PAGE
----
TE Connectivity’s internship program continues virtually

Ioannis Pashakis//July 1, 2020

TE Connectivity’s internship program continues virtually

Ioannis Pashakis//July 1, 2020

For its summer internships, TE Connectivity assigned interns into groups of four and asked them to set up a video conference to get a chance to network with other interns. PHOTO PROVIDED

Philip Andreoli, a college student entering his junior year at University of Pittsburgh, was accepted for an internship at TE Connectivity’s Middletown campus in December.

While many of Andreoli’s peers lost their internships after the COVID-19 pandemic closed facilities and stretched budgets, the Switzerland-based parts manufacturer pivoted 25 of its Middletown campus’ 40 summer interns to virtual work and kept 15 others on campus.

As the company’s main talent pipeline for entry level positions, it was important to continue the program while making the virtual internships as close to their in-person counterparts as possible, said James Heitzenrater, senior university relations specialist at TE.

“(The internships) help with our pipelines into the different areas of the organization,” Heitzenrater said. “They are a two-way street in my opinion. This is also a chance for them to learn about TE and what they want to do in their careers.”

The deciding which interns work on-site in Middletown, and which would work remotely was left up to the company’s managers.

Heitzenrater, who oversees the company’s US internship program, wanted to make sure the managers had the tools to make a good summer internship experience. For the remote internships to work similar to in-person, he holds biweekly meetings between interns.

TE will also be hosting a trivia night for its interns to replace its annual Senators baseball game trip for interns– anything to maintain the social networking aspect of the job, which he said has always been a priority.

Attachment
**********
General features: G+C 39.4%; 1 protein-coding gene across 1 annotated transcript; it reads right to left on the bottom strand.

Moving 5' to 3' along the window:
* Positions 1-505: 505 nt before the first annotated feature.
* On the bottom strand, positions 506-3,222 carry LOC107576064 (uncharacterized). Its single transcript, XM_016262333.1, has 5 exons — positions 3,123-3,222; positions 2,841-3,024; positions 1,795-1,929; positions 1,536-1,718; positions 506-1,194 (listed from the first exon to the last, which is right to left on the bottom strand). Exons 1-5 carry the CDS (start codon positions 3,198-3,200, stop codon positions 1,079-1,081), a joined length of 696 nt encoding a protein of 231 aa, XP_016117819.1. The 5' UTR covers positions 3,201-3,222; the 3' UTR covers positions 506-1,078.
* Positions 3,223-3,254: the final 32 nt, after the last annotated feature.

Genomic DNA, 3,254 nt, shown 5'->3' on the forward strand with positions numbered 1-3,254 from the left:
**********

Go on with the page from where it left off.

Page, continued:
“Because you aren’t in person and seeing people every day, it’s important that there is transparency in the process,” Heitzenrater said. “These intern candidates, this might be their first job so there is a lot of uncertainty in what is happening right now.”

Andreoli took his position as a supply chain intern at TE in mid-June and was put to work immediately automating training and working on acquisitions.  Andreoli said joining as a virtual intern had its difficulties but his engineering curriculum back at college was good prep work for the opportunity.

Because TE is a global company with team members in Japan, China and Europe, Heitzenrater said that the company’s overall transition to virtual work was a natural fit. Andreoli had his own experience working with a teammate living in Thailand and noted that working with a diverse team of co-workers has been life changing.

“This Is my first experience in that type of environment and I hope to continue that,” he said. “To get that global experience and be able to learn from getting a diverse perspective on something, it’s essential in the modern workplace.”

For Andreoli’s team of interns, Heitzenrater and his team had to create an internship program and put it into practice after all of the company’s interns were already chosen for the summer. For next year’s crop of interns, he said TE will need to change how it recruits and identifies talent.

“Traditionally we recruited on site, but we will have to switch to a virtual model where we recruit through job boards and through universities,” he said.